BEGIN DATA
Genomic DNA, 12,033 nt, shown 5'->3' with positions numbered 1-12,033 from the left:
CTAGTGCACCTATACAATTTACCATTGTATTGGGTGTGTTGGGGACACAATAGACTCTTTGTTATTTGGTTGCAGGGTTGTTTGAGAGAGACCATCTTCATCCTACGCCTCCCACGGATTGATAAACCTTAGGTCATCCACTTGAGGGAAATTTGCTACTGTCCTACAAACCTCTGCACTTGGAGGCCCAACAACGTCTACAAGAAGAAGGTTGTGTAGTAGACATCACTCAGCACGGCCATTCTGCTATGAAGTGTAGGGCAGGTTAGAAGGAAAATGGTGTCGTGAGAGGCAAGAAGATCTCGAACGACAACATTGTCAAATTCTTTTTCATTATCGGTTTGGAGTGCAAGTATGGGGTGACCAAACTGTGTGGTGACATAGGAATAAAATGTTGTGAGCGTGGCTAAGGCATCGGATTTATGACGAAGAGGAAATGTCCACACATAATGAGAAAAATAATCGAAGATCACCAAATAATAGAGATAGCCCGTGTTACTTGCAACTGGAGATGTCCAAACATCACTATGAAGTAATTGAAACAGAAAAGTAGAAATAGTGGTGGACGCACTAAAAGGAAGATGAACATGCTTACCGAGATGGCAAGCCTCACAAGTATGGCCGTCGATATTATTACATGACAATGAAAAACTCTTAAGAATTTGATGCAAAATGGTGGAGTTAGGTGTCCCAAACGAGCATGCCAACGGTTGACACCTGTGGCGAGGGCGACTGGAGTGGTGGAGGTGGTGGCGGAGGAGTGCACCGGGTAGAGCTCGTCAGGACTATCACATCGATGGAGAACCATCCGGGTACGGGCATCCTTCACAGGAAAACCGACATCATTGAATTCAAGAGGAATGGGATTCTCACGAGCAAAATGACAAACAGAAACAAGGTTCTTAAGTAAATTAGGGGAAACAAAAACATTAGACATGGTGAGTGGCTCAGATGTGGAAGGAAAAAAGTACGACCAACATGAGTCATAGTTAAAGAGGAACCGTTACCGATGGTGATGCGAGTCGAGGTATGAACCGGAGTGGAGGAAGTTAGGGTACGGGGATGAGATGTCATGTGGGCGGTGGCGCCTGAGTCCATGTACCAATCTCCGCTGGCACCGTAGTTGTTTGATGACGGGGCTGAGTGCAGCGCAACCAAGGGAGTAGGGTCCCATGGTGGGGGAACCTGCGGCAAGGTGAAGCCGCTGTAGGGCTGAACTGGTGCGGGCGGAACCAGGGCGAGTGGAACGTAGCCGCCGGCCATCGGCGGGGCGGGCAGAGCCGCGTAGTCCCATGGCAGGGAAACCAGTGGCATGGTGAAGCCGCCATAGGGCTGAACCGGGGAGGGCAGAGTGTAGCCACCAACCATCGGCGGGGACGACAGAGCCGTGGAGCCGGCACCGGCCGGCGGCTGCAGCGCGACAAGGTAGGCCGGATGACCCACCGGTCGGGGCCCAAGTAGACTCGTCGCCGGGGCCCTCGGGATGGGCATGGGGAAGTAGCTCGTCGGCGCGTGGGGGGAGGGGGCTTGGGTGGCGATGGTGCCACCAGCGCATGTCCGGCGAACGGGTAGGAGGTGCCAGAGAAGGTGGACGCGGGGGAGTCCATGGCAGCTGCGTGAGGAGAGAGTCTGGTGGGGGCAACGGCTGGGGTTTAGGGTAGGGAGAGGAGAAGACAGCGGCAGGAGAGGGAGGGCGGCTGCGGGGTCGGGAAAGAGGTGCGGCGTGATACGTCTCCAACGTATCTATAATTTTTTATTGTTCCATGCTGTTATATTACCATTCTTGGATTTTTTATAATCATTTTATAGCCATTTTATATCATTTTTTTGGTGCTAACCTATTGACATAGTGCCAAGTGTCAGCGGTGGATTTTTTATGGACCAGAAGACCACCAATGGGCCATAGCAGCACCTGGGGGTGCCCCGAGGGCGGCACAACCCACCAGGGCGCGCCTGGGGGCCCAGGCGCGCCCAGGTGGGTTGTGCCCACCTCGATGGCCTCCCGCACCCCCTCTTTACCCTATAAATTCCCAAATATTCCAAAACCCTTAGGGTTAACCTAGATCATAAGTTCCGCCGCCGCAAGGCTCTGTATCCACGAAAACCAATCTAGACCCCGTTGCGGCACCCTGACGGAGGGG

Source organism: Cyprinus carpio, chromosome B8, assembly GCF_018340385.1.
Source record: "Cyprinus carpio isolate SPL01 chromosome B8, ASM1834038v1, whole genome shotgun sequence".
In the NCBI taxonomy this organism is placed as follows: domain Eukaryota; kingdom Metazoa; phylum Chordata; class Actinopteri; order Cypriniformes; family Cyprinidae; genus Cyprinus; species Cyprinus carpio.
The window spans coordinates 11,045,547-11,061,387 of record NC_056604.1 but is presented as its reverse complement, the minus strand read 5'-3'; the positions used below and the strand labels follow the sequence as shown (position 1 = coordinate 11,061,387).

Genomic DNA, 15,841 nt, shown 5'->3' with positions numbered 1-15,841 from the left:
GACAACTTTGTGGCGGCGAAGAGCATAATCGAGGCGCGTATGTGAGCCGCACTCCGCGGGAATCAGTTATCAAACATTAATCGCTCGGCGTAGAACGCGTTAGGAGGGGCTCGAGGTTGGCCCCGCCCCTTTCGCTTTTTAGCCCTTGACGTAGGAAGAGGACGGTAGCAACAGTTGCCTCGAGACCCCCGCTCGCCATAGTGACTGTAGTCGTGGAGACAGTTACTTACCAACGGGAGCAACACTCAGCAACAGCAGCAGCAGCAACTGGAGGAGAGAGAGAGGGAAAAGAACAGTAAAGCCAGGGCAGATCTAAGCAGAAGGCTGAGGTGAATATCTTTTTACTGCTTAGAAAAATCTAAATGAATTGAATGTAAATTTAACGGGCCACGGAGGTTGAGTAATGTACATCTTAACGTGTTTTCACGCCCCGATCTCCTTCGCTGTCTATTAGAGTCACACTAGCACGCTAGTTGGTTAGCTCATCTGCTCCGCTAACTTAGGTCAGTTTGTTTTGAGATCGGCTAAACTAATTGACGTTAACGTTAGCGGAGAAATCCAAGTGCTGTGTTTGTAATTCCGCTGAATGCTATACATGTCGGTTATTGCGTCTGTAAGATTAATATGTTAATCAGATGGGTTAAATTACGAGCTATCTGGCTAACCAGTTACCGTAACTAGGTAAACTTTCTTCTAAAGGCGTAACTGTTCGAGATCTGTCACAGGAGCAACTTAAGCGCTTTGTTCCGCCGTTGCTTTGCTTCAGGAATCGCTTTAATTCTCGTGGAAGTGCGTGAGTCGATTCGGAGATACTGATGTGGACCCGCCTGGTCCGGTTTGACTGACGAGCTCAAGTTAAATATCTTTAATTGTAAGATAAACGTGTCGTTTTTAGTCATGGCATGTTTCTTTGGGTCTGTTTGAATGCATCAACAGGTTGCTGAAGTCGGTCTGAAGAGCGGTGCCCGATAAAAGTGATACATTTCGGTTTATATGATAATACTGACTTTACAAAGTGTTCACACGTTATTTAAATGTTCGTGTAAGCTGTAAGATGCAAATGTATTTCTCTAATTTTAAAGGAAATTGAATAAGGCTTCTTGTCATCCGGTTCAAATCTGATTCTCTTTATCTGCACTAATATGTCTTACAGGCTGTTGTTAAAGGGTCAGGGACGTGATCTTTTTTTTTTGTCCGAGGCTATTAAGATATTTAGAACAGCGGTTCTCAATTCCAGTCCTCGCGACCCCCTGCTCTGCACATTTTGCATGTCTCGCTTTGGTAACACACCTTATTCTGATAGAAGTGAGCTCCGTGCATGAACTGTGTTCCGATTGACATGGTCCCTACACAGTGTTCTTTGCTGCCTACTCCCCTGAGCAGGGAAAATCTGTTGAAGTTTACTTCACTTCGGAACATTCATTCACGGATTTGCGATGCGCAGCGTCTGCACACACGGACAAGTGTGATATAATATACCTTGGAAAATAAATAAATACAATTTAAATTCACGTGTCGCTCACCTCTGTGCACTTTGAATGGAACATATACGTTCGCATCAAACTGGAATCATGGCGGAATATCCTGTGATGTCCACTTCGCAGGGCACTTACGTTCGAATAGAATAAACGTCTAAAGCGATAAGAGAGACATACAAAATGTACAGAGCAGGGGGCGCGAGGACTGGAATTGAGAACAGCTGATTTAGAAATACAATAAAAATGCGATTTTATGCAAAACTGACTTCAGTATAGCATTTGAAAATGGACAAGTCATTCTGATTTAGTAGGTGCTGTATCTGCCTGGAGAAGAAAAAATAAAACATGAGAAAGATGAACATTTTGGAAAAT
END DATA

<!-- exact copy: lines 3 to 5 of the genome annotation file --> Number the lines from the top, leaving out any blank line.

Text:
Source organism: Cyprinus carpio, chromosome B8, assembly GCF_018340385.1.
Source record: "Cyprinus carpio isolate SPL01 chromosome B8, ASM1834038v1, whole genome shotgun sequence".
In the NCBI taxonomy this organism is placed as follows: domain Eukaryota; kingdom Metazoa; phylum Chordata; class Actinopteri; order Cypriniformes; family Cyprinidae; genus Cyprinus; species Cyprinus carpio.